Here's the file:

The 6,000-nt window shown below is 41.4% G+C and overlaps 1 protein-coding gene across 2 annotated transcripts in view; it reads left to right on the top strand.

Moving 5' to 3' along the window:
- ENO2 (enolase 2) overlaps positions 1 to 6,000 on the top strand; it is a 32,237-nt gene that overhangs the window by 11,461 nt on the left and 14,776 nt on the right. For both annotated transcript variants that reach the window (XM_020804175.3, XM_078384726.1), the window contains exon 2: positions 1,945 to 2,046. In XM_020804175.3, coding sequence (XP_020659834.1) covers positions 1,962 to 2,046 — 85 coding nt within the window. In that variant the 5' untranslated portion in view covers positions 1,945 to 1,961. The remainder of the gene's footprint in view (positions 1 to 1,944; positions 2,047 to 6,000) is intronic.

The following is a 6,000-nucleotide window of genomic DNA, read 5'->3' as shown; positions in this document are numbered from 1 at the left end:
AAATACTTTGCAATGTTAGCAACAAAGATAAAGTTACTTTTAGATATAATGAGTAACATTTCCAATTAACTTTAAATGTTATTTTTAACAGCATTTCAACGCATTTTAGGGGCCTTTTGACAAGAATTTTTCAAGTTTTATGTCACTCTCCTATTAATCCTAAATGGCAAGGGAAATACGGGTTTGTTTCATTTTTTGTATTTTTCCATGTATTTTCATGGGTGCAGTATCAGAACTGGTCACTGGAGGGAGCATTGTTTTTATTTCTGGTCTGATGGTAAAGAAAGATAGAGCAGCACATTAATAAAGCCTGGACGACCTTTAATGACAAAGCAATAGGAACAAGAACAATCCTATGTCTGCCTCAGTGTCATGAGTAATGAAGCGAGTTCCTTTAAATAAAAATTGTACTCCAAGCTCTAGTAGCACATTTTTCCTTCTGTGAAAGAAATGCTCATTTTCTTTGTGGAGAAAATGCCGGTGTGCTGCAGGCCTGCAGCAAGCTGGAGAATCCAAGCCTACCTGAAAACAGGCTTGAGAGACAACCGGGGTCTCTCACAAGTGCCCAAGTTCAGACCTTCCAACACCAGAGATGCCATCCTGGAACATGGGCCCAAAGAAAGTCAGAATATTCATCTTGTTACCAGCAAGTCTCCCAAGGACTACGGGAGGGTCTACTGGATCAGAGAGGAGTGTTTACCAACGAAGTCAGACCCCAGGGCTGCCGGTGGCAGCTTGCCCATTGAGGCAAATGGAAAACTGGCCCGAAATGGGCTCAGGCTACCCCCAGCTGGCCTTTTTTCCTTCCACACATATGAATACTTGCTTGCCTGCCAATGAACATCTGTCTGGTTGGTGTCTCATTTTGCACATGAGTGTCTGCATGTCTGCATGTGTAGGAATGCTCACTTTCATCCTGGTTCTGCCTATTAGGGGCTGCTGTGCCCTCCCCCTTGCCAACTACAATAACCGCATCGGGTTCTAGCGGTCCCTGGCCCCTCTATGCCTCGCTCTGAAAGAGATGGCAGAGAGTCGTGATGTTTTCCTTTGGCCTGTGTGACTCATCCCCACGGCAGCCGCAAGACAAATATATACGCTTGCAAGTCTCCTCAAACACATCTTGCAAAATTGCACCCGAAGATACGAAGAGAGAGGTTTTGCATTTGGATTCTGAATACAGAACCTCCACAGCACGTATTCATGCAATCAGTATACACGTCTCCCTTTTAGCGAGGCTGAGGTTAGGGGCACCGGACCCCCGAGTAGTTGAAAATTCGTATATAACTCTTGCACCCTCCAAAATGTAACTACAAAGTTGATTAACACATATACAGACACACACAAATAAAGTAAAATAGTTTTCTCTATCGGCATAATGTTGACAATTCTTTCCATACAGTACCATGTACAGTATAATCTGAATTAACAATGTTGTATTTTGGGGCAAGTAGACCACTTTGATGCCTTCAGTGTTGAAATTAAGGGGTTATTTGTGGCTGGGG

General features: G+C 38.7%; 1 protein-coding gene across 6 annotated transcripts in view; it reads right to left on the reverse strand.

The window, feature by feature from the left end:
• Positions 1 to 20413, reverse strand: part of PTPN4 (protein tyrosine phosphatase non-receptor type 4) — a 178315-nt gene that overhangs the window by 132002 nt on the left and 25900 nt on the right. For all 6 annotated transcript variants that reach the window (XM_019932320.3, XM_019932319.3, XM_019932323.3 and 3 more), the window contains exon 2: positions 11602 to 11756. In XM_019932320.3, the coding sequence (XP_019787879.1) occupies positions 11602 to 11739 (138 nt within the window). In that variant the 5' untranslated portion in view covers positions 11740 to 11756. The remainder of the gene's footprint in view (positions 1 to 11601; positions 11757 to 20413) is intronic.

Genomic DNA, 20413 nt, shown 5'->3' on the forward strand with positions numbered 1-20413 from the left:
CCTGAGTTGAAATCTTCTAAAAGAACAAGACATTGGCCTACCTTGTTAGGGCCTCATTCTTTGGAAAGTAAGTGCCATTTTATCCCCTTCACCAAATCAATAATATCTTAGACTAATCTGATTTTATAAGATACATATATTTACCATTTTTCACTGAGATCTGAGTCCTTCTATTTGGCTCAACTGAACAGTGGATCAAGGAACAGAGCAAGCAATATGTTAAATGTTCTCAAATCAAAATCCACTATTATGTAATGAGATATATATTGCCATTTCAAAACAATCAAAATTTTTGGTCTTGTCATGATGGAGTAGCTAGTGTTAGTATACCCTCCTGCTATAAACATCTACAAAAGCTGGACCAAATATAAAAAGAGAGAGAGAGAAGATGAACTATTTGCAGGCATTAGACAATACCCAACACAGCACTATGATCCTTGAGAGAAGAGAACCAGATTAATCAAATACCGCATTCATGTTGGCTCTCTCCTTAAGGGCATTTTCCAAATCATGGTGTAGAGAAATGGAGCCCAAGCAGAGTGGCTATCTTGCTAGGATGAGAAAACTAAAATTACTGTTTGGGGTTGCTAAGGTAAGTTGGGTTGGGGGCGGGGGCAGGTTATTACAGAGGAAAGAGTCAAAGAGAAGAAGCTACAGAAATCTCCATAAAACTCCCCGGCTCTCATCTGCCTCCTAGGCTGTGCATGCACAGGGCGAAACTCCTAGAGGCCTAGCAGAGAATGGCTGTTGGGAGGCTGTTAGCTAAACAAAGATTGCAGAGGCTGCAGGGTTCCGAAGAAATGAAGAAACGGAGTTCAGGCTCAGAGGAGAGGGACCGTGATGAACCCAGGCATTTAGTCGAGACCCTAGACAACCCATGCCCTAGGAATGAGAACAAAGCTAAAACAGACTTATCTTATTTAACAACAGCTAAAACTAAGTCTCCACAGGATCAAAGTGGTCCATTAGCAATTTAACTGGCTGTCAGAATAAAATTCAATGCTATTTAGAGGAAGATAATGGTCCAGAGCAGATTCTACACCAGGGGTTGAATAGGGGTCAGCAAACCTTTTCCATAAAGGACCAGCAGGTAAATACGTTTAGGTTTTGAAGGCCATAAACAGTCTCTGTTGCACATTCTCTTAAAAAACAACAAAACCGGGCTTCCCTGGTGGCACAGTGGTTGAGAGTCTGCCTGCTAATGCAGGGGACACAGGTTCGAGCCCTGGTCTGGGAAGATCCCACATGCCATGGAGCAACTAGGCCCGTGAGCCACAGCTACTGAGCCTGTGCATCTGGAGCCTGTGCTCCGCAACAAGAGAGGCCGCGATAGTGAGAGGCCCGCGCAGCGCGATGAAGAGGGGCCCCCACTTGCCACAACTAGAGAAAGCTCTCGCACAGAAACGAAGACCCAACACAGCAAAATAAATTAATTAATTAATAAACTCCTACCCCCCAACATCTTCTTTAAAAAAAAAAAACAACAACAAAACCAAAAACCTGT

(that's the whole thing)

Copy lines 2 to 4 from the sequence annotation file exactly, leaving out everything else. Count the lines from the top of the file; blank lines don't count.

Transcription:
Moving 5' to 3' along the window:
- ENO2 (enolase 2) overlaps positions 1 to 6,000 on the top strand; it is a 32,237-nt gene that overhangs the window by 11,461 nt on the left and 14,776 nt on the right. For both annotated transcript variants that reach the window (XM_020804175.3, XM_078384726.1), the window contains exon 2: positions 1,945 to 2,046. In XM_020804175.3, coding sequence (XP_020659834.1) covers positions 1,962 to 2,046 — 85 coding nt within the window. In that variant the 5' untranslated portion in view covers positions 1,945 to 1,961. The remainder of the gene's footprint in view (positions 1 to 1,944; positions 2,047 to 6,000) is intronic.

The following is a 6,000-nucleotide window of genomic DNA, read 5'->3' as shown; positions in this document are numbered from 1 at the left end: